*******Side note********
If you're wanting to ignite heat seeking missiles against the joy-robbers in your life, I recommend reading the book Boundaries. It is useful for identifying how we allow people or situations to wear on us, slowly eroding our ability to recognize where we aren't protecting our time. We find too many things to say "yes" to and then find ourselves at an emotional deficit-- confused and frustrated. The book is instrumental in helping to understand ourselves and our limitations so we can remain in a healthy state of mind, giving joy the freedom to resurface.

Thursday, October 27, 2016

Cheers!




"Honor your father and your mother, so that you may live long in the land the Lord your God is giving you." Exodus 20:12

Today I'd like to take a few minutes to bring honor to my parents. They celebrated their 45th wedding anniversary this week, and I think that's worthy of public acknowledgment.

Earlier this week, I popped onto my phone to send a quick "congrats and happy day" text to them, and I was blindsided with a sense of gratitude.

Through the years, I've watched my dad grow in the ability to keep his head in difficult situations and walk away with the positives in hand. I know that hasn't always come naturally for him, so I really appreciate seeing it.

In contrast, my mom can be a little high strung (just a little, Mom. ;) ). I have countless memories of sitting in the back seat, observing her spaz about xyz while Dad continued to eye the road, sometimes sporting his weird little mustache-y smirk. Occasionally she'd catch him and reach over to whack him on the shoulder with an annoyed but playful, "Da-vid".

They make it look easy. I've never witnessed a blow-out fight. Nor have I heard either of them hurl insults or attack the other's character. Knowing myself (and, good gracious, my siblings), I'm sure there were plenty of "discussions" behind closed doors. We were not the easiest bunch to parent.

I can imagine there have been rough patches through the years. Times they felt strained to the max with outside stressors and then came home to join moody teenagers around a table in a shoe-box-sized kitchen piled up with papers, dishes, and Little Debbie's wrappers.

But they did it. They came home from work every night, not stopping at bars or keeping long hours at work. They came home. To us. To each other.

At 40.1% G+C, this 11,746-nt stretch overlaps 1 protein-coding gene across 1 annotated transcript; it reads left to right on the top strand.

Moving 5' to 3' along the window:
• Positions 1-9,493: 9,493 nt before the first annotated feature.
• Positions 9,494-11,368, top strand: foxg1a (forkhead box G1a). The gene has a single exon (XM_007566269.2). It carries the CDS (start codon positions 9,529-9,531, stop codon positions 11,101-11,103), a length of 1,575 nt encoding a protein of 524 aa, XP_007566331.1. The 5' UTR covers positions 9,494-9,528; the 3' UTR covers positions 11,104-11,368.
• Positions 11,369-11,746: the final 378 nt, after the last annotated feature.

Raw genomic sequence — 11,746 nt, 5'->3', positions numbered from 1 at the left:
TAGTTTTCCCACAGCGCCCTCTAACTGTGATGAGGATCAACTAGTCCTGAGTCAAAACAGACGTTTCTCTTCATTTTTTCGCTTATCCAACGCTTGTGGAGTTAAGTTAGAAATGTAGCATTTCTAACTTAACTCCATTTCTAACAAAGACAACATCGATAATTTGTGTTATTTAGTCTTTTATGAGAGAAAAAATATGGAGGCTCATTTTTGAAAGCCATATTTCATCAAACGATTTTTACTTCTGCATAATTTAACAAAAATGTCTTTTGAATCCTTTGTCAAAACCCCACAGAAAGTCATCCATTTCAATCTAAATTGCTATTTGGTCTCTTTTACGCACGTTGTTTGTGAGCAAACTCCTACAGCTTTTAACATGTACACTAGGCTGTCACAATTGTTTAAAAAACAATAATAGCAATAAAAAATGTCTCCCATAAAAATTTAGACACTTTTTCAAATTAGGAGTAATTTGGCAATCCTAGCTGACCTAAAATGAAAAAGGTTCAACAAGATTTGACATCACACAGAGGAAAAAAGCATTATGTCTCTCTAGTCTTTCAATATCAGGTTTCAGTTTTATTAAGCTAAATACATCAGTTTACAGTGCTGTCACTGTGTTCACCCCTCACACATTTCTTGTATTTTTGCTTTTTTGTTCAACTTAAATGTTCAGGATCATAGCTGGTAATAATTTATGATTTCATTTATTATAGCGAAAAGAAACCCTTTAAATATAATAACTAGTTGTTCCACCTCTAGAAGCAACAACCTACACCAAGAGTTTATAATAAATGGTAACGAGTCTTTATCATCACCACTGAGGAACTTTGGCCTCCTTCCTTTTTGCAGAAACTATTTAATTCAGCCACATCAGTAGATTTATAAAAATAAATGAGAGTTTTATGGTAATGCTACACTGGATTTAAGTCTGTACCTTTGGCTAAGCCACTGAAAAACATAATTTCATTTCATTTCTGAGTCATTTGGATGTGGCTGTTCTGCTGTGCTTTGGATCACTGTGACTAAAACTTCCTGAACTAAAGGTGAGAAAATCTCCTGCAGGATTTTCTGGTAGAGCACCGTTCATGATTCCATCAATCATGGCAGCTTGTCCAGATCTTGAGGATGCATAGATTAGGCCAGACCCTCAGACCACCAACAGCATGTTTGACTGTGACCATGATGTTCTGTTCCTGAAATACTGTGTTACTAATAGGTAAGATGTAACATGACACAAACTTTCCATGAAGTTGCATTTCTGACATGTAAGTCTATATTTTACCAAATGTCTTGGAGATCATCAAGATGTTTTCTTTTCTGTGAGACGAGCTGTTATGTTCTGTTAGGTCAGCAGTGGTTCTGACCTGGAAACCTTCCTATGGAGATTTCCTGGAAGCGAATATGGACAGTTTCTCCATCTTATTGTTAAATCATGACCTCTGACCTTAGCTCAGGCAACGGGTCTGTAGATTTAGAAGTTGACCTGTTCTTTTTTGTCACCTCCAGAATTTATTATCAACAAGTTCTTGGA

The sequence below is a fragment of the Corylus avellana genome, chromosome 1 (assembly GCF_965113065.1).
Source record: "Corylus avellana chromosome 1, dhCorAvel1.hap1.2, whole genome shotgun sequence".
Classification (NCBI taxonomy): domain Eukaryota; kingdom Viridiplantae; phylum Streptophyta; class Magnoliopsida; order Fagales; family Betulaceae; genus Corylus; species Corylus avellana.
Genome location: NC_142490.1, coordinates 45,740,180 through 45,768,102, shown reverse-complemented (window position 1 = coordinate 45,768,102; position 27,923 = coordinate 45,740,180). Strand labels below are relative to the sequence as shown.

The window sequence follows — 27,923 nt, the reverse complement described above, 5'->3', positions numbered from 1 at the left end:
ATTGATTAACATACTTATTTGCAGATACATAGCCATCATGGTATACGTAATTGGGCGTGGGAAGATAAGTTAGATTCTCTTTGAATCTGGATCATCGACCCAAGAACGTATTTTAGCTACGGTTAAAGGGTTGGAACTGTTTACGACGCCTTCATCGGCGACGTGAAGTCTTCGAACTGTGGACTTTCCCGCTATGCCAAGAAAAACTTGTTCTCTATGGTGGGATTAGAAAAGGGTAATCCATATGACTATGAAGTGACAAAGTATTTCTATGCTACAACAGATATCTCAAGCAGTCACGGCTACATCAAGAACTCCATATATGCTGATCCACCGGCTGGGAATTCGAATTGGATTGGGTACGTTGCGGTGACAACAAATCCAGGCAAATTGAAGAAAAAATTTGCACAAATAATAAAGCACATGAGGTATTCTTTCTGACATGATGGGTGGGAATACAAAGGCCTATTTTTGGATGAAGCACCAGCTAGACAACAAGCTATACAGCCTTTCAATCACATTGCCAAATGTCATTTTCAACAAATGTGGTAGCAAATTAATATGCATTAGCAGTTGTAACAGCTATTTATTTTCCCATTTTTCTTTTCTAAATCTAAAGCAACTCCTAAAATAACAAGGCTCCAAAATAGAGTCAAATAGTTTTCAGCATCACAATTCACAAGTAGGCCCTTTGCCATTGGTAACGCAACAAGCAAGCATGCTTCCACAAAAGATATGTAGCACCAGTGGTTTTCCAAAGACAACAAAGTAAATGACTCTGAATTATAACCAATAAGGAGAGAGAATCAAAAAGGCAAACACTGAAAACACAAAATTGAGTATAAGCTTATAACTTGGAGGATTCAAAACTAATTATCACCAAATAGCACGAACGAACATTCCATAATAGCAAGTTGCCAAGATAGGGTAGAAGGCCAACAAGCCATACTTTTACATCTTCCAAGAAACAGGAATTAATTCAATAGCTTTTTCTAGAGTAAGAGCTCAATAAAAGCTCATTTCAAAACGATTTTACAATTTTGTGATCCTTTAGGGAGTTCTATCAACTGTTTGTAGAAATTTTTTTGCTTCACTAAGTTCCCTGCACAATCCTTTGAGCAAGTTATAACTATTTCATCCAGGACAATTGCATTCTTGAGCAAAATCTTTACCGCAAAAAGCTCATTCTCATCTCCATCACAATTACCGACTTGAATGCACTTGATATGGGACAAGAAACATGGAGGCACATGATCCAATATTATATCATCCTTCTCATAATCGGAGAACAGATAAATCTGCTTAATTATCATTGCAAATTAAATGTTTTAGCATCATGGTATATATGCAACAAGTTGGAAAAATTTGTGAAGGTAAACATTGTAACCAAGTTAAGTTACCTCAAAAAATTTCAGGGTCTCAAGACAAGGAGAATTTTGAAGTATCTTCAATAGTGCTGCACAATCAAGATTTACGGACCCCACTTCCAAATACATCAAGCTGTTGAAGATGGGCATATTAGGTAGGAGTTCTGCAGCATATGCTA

In lieu of our culture's growing weariness with commitment, I am proud to spotlight a couple who has persevered. My own marriage has not been without trials and difficult times. But thanks to their example, I have a clear understanding of what my expectation is to be in this union.

Additionally, my parents were not believers when they got married. They came to know Jesus and took that faith seriously enough to drag our family to church three times a week and sacrificially pay for us kids to attend a school that supported those believes. While I do not agree with everything I was taught (does anyone?), there's no way to know who I would be without that kind of bedrock foundation in my life. And I'm eternally grateful for that springboard into my own relationship with Jesus.

Because of their commitment to God and to each other, Rodney and I are able to raise children saturated in these same truths. Their influence didn't stop when I moved out of the house. They are impacting my children and, Lord willing, the generations after them.

So Mom and Dad, congratulations. And thanks. I love you.

Tuesday, October 25, 2016

I don't want to be a good mom.



This afternoon I had to apologize to one of my kids for losing my temper and yelling. Agian. This same apology was made just yesterday. And three days before that. What a humbling example children are of granting unconditional forgiveness.

This particular morning started off too quickly-paced. As a result, I skipped over investing that first sacred slice of morning with my Creator. So after a day of craziness and then my selfish uncorking, I decided it was time.